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Arizona Senator Barry Goldwater was the Republican Party's nominee in the 1964 presidential election. Goldwater's political career began when he was elected to the City Council in Phoenix in 1949. He helped to rebuild the Republican Party in Arizona and contributed a great deal to the election of Howard Pyle as governor in 1950. He first won a Senate seat in 1952, upsetting the Senate Majority leader Ernest McFarland. Goldwater defeated McFarland again in 1958, during a year in which Democrats gained 13 seats in the Senate. He gave up his bid for re-election to the Senate in 1964 to pursue the presidency.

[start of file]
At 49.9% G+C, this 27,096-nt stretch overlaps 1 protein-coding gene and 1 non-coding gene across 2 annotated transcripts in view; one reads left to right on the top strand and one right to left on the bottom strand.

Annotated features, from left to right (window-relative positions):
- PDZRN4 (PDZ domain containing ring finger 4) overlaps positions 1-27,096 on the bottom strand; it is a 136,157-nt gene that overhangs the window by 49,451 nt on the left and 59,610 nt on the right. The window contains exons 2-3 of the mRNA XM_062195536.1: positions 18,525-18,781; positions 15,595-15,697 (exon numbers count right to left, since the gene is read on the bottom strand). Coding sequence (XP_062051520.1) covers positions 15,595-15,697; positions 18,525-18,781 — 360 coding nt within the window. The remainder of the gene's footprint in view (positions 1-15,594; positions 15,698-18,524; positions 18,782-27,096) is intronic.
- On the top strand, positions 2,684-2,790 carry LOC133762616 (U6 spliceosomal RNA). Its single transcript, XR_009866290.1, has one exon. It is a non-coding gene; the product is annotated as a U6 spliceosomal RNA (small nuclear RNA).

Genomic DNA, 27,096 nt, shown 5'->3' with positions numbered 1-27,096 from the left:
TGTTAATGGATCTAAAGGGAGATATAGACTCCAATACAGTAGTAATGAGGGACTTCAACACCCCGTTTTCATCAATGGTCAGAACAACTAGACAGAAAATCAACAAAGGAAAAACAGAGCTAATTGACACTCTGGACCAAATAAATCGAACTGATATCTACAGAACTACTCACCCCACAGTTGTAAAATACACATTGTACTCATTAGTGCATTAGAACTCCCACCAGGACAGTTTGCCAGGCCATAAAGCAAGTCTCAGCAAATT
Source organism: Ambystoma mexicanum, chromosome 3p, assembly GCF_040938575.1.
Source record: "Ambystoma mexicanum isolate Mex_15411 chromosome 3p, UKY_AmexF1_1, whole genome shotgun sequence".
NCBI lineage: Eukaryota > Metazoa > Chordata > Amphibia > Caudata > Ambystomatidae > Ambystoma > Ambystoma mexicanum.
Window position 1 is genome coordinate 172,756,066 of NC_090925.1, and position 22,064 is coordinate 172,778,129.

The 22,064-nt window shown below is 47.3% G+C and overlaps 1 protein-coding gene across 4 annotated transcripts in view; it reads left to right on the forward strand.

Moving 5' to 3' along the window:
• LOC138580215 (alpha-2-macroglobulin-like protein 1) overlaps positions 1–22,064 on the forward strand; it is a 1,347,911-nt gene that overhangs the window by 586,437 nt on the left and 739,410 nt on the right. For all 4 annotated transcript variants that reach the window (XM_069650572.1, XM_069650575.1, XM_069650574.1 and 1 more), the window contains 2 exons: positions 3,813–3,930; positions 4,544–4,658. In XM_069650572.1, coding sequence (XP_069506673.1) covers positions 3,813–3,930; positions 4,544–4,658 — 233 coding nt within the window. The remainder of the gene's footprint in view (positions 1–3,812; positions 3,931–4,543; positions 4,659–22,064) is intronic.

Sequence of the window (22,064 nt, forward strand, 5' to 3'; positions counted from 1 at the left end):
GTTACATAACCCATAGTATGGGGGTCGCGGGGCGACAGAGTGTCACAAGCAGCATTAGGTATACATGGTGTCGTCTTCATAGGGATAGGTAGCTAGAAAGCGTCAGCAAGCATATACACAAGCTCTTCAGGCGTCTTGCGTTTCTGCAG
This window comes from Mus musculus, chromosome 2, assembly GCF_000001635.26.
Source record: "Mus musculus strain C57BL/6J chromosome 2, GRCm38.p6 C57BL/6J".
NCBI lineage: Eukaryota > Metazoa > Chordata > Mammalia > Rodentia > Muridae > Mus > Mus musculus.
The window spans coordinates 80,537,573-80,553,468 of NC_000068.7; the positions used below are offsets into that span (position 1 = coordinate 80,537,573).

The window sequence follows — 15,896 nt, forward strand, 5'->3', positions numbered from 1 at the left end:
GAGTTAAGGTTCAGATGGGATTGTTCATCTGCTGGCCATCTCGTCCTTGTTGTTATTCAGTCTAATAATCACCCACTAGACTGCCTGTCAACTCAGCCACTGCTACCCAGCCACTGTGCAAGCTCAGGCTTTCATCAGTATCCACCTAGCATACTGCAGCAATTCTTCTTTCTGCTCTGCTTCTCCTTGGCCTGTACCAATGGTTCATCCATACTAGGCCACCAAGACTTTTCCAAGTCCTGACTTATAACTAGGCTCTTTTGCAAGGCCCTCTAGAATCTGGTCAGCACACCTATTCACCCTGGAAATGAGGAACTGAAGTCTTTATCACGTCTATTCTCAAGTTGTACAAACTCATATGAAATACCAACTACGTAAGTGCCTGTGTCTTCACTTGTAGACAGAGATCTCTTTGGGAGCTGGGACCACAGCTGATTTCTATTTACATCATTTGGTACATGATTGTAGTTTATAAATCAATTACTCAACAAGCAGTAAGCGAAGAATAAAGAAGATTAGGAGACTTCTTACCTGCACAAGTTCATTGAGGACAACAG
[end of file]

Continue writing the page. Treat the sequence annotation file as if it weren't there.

During the general election campaign, the Republican party was divided between its more moderate and liberal faction, based in the Northeast, and the more conservative side, located primarily in the South and West. Conservatives who supported Goldwater were resentful of how the moderate and Northeasterners had dominated the party. They preferred a smaller federal government and lower taxes, opposing social welfare programs. Moderate Republicans were concerned with Goldwater's rhetoric on nuclear weapons and some Americans considered him to be a dangerous extremist.
Incumbent President Lyndon Johnson defeated the Goldwater/Miller ticket in a landslide on Election Day, carrying 44 of 50 states and the District of Columbia.